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The Benefits Cliff: Climbing a Broken Ladder

For those earning middle-income or greater salaries, accepting a promotion that comes with a raise is easy math. A bigger paycheck means more margin in the budget.  For families living in poverty, however, the math is far more complicated. A $1-$2 per hour wage increase that exceeds the eligibility for government benefits can leave individuals more vulnerable. Career progression can be disincentivized when increases in compensation do not offset the value of the lost government benefits.

Single parents often face the harshest realities. A single parent with 2 children would need to work nearly 80 hours per week at the Tennessee minimum wage in order to make a living wage. Unfortunately the path to higher wages is not as simple as you might think. As a single parent with 2 children increases their wages beyond $10 per hour, their net resources (combination of their income from work + government benefits) improves only once they start earning $29 per hour. The wage increases between $10 and $29 per hour steadily chip away at their eligibility for SNAP, TANF, childcare, and rent assistance in ways that can leave them financially worse off than before.

A large proportion of Memphians are at risk of experiencing benefit cliffs. 1 in 5 Shelby County residents participate in the Supplemental Nutrition Assistance Program (SNAP). Shelby County has the largest share of Temporary Assistance for Needy Families (TANF) cases in Tennessee (19 percent, nearly triple the next highest county). Over 25,000 Memphians receive rent assistance. In a survey of Tennessee families who receive TANF support, 85 percent said they had been impacted by the benefits cliff.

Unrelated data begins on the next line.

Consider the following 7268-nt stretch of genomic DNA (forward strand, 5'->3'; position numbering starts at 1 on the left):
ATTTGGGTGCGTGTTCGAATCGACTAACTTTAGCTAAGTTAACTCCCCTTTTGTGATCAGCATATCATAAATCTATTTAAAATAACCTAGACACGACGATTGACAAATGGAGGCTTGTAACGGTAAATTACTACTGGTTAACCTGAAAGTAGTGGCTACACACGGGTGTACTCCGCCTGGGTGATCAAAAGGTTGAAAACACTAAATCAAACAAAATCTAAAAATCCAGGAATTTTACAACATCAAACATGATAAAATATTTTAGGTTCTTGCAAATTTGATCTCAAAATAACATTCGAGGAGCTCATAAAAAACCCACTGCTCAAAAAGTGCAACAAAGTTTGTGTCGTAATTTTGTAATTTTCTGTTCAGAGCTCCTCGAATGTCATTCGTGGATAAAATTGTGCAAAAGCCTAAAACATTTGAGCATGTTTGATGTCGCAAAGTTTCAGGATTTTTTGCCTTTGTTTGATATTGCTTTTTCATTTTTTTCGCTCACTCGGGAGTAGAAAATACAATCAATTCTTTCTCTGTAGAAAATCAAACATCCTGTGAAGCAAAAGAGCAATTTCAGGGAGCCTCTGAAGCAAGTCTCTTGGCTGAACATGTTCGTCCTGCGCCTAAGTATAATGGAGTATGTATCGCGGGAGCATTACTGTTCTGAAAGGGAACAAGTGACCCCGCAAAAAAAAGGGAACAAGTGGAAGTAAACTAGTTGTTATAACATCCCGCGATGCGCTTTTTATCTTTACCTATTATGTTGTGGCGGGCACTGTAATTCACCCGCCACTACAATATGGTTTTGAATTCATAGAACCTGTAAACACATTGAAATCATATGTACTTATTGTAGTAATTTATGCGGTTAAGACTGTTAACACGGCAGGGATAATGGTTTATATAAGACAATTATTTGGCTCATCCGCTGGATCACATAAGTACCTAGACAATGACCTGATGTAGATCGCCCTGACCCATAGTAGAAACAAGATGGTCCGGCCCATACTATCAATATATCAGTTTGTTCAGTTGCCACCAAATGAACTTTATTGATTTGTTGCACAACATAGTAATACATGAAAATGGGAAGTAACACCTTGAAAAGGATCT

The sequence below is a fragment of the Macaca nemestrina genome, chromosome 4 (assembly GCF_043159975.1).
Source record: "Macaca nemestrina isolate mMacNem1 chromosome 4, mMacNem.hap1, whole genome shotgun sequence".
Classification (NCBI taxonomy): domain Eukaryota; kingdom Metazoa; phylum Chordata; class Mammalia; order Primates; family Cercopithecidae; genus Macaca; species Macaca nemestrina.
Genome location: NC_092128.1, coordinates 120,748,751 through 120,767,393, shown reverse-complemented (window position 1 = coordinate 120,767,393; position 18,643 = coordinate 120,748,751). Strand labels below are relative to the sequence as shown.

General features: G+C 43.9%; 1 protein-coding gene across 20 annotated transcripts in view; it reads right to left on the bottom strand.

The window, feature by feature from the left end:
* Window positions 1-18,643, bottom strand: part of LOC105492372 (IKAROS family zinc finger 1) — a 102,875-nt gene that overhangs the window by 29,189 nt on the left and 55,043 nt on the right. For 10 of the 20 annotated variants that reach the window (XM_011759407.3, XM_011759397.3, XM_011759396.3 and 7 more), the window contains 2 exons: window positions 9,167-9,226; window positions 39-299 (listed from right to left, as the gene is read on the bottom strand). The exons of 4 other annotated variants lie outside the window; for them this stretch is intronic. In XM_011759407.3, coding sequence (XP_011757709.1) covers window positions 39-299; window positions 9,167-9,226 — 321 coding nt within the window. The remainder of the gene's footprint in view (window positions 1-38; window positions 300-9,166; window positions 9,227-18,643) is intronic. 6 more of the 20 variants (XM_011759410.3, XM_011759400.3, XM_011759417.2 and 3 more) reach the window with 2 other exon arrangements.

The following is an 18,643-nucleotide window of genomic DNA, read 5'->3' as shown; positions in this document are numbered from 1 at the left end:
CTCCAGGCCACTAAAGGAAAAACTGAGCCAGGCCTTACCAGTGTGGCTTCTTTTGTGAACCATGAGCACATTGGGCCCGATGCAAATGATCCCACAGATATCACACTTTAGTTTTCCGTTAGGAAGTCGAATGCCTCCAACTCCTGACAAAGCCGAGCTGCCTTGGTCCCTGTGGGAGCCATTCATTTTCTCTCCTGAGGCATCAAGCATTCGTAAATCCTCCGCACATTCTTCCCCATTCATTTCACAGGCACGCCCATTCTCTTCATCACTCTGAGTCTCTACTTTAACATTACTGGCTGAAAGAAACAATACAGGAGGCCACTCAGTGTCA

Government benefits alone are not enough to live above the poverty line. Commissioner Clarence Carter of the Tennessee Department of Human Services believes the purpose of TANF is to reduce intergenerational dependency on public benefits by increasing self-sufficiency, education, and economic mobility of families with children. To enable pathways for Memphians experiencing poverty to reach living-wage jobs and no longer need government assistance, government assistance policies and corporate compensation practices need to be aligned to help bridge the benefits gap.

The Benefits Cliff: Climbing a Broken Ladder